Halloween Kills: On Peacock and in Theaters on the Same Day–October 15

Halloween Kills Premieres on Peacock and in Theaters on the Same Day

Starring Jamie Lee Curtis as the avenging teen-babysitter-turned-grandmother Laurie Strode, Halloween Kills is scheduled to debut on October 15.The scary sequel will be available to Peacock Premium subscribers at no extra fee. The service launched in 2020 and runs at $4.99 per month for its ad-supported tier or $9.99 without advertisements.

Boss Baby

Universal first deployed a day-and-date strategy on Peacock earlier this summer with “The Boss Baby: Family Business.” The animated adventure film made $57 million at the domestic box office and $48 million internationally, which isn’t a bad result given the ongoing COVID-19 crisis but didn’t come close to matching ticket sales for its predecessor. “The Boss Baby” premiered in 2016, and it became a surprise hit with $175 million in North America and $352 million overseas.

For “The Boss Baby: Family Business,” the studio didn’t report the number of people who opted to watch the exploits of the entrepreneurial toddler, voiced by Alec Baldwin, on Peacock.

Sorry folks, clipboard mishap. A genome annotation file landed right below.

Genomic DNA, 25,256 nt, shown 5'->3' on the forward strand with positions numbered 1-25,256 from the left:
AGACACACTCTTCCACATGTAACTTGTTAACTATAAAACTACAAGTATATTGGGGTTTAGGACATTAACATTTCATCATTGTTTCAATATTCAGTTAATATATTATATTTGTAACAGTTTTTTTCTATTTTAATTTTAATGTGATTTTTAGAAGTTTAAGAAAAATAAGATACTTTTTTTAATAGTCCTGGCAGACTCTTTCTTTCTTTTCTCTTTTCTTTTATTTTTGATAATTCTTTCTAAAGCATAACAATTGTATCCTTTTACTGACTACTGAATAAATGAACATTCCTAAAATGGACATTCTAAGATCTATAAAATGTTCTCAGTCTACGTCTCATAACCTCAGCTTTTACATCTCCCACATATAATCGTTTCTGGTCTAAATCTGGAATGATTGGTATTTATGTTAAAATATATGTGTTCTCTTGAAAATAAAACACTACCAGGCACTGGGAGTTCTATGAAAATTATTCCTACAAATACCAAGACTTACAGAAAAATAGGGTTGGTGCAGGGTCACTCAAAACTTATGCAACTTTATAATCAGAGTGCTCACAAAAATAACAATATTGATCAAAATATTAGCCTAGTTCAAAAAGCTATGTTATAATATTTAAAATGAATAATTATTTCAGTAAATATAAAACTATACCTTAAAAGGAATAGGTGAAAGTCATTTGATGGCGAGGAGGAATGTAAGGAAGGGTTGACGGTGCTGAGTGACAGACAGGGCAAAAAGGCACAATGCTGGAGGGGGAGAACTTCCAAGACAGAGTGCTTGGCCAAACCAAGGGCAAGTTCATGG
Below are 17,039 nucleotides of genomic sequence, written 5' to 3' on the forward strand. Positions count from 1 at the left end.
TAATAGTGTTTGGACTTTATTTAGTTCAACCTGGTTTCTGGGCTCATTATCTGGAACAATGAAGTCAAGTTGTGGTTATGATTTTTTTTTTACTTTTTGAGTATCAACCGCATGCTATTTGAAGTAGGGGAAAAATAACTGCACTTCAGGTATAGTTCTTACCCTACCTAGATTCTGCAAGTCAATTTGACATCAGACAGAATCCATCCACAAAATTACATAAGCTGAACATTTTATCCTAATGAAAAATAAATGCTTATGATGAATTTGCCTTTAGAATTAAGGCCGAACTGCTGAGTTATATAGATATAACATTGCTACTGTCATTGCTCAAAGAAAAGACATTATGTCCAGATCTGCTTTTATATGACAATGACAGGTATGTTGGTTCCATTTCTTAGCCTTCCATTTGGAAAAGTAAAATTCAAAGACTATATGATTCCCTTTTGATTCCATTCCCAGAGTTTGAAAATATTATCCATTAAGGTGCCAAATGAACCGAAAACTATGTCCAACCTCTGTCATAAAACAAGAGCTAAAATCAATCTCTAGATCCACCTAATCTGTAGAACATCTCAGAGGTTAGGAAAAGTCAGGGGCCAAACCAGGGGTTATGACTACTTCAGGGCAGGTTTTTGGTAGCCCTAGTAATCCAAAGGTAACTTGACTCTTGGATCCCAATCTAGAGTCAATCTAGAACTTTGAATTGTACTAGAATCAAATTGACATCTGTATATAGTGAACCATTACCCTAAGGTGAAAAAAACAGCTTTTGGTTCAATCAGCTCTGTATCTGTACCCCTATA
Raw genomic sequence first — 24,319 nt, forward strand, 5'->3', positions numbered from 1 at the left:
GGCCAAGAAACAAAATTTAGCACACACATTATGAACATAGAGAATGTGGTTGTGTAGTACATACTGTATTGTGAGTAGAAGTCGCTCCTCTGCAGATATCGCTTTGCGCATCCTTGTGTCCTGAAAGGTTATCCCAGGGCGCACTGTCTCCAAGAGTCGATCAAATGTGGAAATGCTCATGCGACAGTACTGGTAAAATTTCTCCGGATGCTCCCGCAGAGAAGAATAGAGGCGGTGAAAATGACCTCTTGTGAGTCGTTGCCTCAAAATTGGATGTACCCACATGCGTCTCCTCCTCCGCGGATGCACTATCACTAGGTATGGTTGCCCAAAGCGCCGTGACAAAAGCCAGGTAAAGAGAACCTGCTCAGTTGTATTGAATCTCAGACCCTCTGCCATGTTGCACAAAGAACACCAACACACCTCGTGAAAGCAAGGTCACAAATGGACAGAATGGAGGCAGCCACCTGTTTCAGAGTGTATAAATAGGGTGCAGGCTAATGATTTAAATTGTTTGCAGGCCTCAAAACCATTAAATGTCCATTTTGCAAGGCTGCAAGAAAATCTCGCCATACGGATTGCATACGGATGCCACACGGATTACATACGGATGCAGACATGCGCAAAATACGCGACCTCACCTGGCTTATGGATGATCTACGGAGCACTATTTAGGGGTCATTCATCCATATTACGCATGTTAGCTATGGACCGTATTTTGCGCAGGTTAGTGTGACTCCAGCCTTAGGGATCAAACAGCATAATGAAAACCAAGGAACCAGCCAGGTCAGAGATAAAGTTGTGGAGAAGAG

Universal is replicating the hybrid release model for “Halloween Kills,” which had the potential to make a killing in theaters–until it premiered at Venice Fest, where it received negative reviews.

It’s a sequel to 2018’s “Halloween,” a far superior film that revived a decades-old franchise and generated $255 million globally, making it the highest-grossing slasher film in history (unadjusted for inflation).

Halloween Kills is the latest in a long line of pandemic-era releases to deviate from a standard theatrical rollout. Since movie theater attendance has remained low, traditional Hollywood studios, such as Warner Bros. and Disney, have opted to put many of their biggest movies simultaneously on the big screen and streaming platforms.

Though growing Peacock’s subscriber base remains a priority for Universal’s parent company, the studio has maintained its commitment to multiplexes through a pact it established last year. Under the formal agreement with cinema chains, including AMC and Cinemark, Universal can put its new movies on-demand after 17 days in theaters. Prior to the pandemic, studios had to keep their new releases on the big screen for at least 75 days. COVID, however, dramatically shifted the power dynamic between cinema operators and distributors. Universal is the only major studio with a written arrangement for theatrical windows. Its rivals are expected to converge on a 45-day window once the pandemic abates.

Directed by David Gordon Green and produced by Blumhouse, “Halloween Kills” takes place minutes after Laurie Strode, her daughter Karen (Judy Greer) and granddaughter Allyson (Andi Matichak) left the masked murderer Michael Myers — who has been torturing the eldest Strode for essentially her entire life — caged and burning in the basement.

But as Laurie is rushed to the hospital with life-threatening injuries, Michael manages to free himself and continue his ritual bloodbath on the spooky holiday.

Halloween Kills had its world premiere at the Venice Film Festival.